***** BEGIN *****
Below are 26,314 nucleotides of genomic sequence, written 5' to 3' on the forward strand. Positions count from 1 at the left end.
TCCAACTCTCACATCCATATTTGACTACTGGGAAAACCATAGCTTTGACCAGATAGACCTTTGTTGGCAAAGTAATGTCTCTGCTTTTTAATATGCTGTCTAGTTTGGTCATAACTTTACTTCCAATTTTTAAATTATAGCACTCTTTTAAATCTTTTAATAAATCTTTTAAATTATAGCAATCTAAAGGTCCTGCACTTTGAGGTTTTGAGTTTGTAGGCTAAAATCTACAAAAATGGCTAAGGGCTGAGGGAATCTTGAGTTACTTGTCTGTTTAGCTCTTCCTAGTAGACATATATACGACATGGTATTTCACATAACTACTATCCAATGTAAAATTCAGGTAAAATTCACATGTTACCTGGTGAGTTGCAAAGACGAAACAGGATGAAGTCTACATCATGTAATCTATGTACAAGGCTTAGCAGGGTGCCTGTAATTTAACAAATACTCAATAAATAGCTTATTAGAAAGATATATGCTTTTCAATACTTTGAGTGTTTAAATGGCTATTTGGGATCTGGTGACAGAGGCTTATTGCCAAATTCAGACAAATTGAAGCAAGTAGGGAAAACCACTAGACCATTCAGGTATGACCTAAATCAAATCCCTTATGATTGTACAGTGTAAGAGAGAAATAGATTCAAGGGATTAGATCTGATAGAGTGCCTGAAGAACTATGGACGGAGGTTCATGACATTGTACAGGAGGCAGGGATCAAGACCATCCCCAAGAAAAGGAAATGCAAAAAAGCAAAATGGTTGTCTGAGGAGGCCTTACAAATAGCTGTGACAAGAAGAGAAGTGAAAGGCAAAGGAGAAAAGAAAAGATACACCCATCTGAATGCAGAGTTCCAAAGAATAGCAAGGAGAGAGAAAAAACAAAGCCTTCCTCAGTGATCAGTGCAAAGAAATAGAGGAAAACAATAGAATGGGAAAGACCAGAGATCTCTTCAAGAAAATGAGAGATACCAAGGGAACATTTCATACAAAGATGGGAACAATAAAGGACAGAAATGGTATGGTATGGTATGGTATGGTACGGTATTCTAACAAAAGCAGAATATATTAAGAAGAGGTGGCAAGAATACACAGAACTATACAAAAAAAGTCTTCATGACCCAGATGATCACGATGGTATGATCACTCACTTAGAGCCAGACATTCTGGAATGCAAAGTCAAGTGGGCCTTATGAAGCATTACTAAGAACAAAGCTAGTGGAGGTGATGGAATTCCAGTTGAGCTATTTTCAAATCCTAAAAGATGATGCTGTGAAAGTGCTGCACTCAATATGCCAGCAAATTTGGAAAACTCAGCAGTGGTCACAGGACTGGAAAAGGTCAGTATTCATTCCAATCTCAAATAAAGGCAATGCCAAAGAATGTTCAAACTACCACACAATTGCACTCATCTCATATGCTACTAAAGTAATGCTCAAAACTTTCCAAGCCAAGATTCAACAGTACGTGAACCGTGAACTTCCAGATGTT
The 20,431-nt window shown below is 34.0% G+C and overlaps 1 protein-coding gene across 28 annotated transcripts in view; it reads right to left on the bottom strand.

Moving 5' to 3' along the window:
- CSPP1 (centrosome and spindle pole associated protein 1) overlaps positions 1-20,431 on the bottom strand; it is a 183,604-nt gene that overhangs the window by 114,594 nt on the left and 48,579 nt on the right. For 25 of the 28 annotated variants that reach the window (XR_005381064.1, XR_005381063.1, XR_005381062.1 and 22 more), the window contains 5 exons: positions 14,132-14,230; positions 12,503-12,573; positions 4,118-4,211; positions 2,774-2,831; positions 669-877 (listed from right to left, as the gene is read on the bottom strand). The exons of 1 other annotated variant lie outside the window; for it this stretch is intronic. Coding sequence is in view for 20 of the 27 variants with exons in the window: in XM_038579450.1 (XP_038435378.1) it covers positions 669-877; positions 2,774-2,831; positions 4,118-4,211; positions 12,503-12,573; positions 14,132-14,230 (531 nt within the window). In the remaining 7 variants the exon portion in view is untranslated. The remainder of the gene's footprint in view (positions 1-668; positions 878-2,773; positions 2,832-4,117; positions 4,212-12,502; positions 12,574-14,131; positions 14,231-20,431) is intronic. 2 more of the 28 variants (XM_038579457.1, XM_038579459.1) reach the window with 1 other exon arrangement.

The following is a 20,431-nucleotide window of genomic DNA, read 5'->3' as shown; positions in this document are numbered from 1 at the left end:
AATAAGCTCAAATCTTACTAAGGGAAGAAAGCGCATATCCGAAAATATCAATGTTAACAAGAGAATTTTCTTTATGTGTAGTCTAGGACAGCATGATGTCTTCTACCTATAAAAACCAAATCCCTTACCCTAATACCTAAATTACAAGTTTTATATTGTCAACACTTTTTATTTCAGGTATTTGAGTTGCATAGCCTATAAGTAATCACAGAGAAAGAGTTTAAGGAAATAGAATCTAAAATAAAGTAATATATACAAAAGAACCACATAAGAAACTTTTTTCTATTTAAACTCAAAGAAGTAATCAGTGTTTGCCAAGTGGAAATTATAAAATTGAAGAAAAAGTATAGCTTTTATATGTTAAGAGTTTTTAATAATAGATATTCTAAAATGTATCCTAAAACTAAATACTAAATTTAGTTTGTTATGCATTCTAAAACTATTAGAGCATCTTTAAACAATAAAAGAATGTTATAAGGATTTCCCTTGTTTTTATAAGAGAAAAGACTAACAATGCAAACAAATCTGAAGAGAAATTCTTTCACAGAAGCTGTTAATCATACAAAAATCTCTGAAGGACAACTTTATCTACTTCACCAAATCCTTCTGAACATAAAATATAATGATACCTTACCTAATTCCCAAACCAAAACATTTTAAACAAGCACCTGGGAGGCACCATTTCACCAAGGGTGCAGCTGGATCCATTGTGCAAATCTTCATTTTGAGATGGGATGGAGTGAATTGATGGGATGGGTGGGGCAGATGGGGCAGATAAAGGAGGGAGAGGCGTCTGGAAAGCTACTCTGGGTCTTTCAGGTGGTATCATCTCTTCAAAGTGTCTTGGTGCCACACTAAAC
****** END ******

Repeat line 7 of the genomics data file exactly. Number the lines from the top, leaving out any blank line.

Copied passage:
AATAAGCTCAAATCTTACTAAGGGAAGAAAGCGCATATCCGAAAATATCAATGTTAACAAGAGAATTTTCTTTATGTGTAGTCTAGGACAGCATGATGTCTTCTACCTATAAAAACCAAATCCCTTACCCTAATACCTAAATTACAAGTTTTATATTGTCAACACTTTTTATTTCAGGTATTTGAGTTGCATAGCCTATAAGTAATCACAGAGAAAGAGTTTAAGGAAATAGAATCTAAAATAAAGTAATATATACAAAAGAACCACATAAGAAACTTTTTTCTATTTAAACTCAAAGAAGTAATCAGTGTTTGCCAAGTGGAAATTATAAAATTGAAGAAAAAGTATAGCTTTTATATGTTAAGAGTTTTTAATAATAGATATTCTAAAATGTATCCTAAAACTAAATACTAAATTTAGTTTGTTATGCATTCTAAAACTATTAGAGCATCTTTAAACAATAAAAGAATGTTATAAGGATTTCCCTTGTTTTTATAAGAGAAAAGACTAACAATGCAAACAAATCTGAAGAGAAATTCTTTCACAGAAGCTGTTAATCATACAAAAATCTCTGAAGGACAACTTTATCTACTTCACCAAATCCTTCTGAACATAAAATATAATGATACCTTACCTAATTCCCAAACCAAAACATTTTAAACAAGCACCTGGGAGGCACCATTTCACCAAGGGTGCAGCTGGATCCATTGTGCAAATCTTCATTTTGAGATGGGATGGAGTGAATTGATGGGATGGGTGGGGCAGATGGGGCAGATAAAGGAGGGAGAGGCGTCTGGAAAGCTACTCTGGGTCTTTCAGGTGGTATCATCTCTTCAAAGTGTCTTGGTGCCACACTAAAC